Copyright from: wictor wilen
If you have been using previous versions of SharePoint 2007, been working with .NET or just Windows you should be familiar with that (NETBIOS) user names are formatted DOMAIN\user (orprovider:username for FBA in SharePoint). When SharePoint 2010 introduced the claims based authentication model (CBA) these formats was not sufficient for all the different options needed. Therefore a new string format was invented to handle the different claims. The format might at first glance look a bit weird...
How it works?
The claim encoding in SharePoint 2010 is an efficient and compact way to represent a claim type and claim value, compared to writing out all the qualified names for the claim types and values. I will illustrate how the claim are encoded in SharePoint 2010 focused on user names, but this claim encoding method could be used for basically any claim. Let's start with an illustrative drawing of the format and then walk through a couple of samples.
The format is actually well defined in the SharePoint Protocol Specifications in the [MS-SPSTWS] document, read it if you want a dry and boring explanation, or continue to read this post...
The image below shows how claims are encoded in SharePoint 2010, click on the image for a larger view of it.
Let's start from the beginning. The first character must be an I for an identity claim, otherwise it has to be c. Note that the casing is important here. The second character must be a : and the third a 0. The third character is reserved for future use.
It's in the fourth character the interesting part starts. The fourth character tells us what type of claim it is and the fifth what type of value. There are several possible claim types. The most common are; user logon name (#), e-mail (5), role (-), group SID (+) and farm ID (%). For the claim value type a string is normally used and that is represented by a . character. The sixth character in the sequence represents the original issuer and depending on the issuer the format following the sixth character varies. For Windows and Local STS the seventh character is a pipe character (|) followed by the claim value. The rest of the original issuers have two values separated by pipe characters, the name of the original issuers and then the claim value. Easy huh?
Note: the f (Forms AuthN) as trusted issuer is not documented in the protocol specs, and this is what SharePoint uses when dealing with membership providers (instead of m and r). For more info see SPOriginalIssuerType.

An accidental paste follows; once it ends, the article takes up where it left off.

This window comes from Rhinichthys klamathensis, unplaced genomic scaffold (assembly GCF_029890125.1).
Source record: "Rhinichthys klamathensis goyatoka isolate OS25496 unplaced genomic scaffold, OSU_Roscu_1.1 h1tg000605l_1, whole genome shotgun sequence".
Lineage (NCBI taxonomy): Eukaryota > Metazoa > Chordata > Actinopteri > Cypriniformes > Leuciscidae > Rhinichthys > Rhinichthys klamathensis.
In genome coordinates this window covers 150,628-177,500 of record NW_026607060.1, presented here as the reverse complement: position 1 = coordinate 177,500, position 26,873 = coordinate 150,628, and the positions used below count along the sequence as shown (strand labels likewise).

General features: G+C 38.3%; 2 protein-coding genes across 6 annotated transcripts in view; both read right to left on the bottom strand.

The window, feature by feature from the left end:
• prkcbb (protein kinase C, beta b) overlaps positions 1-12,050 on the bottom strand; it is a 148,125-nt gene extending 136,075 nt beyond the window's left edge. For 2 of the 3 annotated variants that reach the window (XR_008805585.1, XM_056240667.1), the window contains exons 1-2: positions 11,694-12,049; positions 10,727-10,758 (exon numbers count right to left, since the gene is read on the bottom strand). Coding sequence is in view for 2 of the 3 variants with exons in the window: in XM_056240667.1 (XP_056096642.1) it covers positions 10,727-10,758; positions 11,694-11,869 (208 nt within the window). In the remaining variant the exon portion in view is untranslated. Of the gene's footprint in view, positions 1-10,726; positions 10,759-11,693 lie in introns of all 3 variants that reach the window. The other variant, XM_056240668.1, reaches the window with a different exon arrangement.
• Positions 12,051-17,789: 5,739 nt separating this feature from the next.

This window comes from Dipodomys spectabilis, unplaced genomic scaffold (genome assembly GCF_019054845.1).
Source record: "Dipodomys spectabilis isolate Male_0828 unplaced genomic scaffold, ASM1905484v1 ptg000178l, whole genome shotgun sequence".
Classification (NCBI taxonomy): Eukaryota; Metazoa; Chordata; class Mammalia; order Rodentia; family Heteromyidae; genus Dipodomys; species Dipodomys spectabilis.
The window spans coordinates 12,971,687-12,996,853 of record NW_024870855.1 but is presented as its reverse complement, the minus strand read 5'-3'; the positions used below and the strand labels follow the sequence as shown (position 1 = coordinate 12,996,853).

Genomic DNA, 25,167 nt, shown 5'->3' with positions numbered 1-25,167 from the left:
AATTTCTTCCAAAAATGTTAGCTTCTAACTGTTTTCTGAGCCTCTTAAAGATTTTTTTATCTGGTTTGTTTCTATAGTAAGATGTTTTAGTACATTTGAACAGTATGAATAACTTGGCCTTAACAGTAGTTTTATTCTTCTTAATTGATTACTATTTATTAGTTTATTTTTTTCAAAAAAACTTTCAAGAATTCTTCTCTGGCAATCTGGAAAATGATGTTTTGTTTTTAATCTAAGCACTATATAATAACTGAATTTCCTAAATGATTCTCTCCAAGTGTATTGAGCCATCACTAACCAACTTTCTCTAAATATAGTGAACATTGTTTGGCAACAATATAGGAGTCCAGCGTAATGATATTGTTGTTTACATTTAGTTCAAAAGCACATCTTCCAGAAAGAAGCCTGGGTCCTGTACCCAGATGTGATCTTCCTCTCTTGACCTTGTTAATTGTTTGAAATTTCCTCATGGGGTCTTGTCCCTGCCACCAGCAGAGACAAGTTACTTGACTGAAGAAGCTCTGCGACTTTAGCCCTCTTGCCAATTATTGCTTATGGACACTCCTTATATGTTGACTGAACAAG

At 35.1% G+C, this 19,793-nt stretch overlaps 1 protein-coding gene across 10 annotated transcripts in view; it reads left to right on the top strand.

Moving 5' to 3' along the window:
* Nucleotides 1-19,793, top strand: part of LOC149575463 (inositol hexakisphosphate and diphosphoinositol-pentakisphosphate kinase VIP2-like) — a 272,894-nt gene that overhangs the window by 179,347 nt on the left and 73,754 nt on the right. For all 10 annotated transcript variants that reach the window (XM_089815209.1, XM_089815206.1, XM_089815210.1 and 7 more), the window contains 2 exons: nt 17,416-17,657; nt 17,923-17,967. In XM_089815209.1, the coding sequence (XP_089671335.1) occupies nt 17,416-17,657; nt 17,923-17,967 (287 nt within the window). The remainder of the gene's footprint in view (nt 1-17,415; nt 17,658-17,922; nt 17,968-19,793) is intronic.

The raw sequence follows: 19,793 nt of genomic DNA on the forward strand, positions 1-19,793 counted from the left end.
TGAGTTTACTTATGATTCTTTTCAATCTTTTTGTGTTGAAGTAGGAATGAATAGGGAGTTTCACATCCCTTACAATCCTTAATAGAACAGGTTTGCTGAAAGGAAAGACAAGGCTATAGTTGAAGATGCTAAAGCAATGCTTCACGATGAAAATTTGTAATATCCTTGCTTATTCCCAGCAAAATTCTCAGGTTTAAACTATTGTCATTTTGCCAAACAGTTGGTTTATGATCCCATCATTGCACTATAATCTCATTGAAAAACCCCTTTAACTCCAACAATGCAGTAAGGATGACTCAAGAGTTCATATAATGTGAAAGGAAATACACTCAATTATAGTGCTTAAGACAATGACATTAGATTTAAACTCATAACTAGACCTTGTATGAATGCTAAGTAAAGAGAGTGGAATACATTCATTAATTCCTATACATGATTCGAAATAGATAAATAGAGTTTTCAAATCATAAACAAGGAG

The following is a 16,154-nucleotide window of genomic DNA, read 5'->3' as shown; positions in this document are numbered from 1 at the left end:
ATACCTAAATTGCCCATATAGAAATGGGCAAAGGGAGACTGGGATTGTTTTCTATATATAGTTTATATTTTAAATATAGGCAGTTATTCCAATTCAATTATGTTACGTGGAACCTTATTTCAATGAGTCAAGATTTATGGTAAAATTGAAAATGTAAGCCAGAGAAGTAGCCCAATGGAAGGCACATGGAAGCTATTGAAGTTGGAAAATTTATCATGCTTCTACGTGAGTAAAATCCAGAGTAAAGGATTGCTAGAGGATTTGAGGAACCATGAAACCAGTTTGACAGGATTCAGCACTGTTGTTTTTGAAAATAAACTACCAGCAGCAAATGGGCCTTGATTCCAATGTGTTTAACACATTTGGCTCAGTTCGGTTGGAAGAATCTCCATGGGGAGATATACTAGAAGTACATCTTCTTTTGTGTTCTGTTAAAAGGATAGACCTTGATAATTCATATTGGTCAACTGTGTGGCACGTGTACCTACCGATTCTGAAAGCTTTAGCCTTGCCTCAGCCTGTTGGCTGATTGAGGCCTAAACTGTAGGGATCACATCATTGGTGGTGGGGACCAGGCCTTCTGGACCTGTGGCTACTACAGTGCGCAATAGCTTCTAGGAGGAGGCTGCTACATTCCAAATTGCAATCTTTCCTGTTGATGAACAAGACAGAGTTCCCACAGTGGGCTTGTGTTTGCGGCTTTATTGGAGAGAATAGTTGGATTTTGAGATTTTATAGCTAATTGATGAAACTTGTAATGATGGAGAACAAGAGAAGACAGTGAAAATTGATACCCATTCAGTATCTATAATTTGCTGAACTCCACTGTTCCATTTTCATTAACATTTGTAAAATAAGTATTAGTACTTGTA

For full reference of claim types and claim value types, look into the [MS-SPSTWS} documentation.
(Added 2012-02-13) If you are creating custom claim providers or using a trusted provider (as original issuer), you will see that you get some "undocumented" values in the Claim Type (4th) position (that is they are not documented in the protocol specs). The most common character to see here is ǵ (0x01F5). If the claim encoding mechanism in SharePoint cannot find a claim type it automatically creates a claim type encoding for that claim. It will always start with the value of 500 increment that value with 1 which results in 501. 501 is in hex 01F5 which represents that character. It will continue to increase the value for each new (and to SharePoint not already defined) claim type. The important thing here to remember is that these claim types and their encoding is not the same cross farms, it all depends on in which order the new claim types are added/used. (All this is stored in a persisted object in the configuration database)
Some notes: the total length must not exceed 255 characters and you need to HTML encode characters such as %, :, ; and | in the claim values.
If this wasn't clear enough, let's look at a few samples.
|Standard Windows claim|
|Another common claim. This time it's not an identity claim but an identity provider claim, and this is how NT AUTHORITY\Authenticated Users is represented.|
|This is how a Windows Security Group is represented as a claim. The value represents the SID of the group.|
|If we're using federated authentication (as in the Azure AuthN series I 've written) we can see claims like this. It's an e-mail claim from a trusted issuer called Azure.|
|Here's how a claim can be encoded if we're having a role called facebook in the trusted issuer with the name Azure.|
|This final example shows how the encoded claim for the Local Farm looks like. It's a Farm ID claim from thesystem Claim Provider and the claim value is the ID of the farm.|
|This is how a forms authenticated user claim looks like.|
I hope this little post showed you all the magic behind the claims encoding in SharePoint. It's quite logical...yea really.